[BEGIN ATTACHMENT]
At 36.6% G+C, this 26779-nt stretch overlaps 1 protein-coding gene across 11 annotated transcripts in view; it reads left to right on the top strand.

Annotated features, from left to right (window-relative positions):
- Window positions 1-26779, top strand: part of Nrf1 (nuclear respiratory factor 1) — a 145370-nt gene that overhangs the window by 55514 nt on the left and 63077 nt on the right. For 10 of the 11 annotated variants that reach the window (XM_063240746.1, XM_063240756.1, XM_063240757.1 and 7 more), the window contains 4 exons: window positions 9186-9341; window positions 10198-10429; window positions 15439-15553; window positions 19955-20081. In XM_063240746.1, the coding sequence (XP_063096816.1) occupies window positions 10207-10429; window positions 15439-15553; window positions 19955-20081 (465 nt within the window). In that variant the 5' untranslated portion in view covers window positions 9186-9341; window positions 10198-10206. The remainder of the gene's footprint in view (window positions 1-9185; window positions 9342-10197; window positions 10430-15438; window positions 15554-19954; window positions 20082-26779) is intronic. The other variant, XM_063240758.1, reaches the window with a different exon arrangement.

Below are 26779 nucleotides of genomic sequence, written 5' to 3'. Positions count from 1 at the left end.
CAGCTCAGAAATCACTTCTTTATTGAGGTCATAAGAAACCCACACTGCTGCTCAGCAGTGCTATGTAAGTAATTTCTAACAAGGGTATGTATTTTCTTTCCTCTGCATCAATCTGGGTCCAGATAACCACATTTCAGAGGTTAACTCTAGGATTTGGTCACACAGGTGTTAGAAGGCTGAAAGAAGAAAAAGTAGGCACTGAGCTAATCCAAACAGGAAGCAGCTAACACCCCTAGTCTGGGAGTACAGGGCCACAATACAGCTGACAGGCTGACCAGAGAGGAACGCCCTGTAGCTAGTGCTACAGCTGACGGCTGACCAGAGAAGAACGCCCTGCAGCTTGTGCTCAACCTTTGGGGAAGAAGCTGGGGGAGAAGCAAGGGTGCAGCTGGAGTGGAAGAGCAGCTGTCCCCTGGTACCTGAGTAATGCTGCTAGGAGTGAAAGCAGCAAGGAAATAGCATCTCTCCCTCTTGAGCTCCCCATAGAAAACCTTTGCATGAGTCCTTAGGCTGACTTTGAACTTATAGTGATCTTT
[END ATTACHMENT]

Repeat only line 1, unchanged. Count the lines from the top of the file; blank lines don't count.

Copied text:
At 36.6% G+C, this 26779-nt stretch overlaps 1 protein-coding gene across 11 annotated transcripts in view; it reads left to right on the top strand.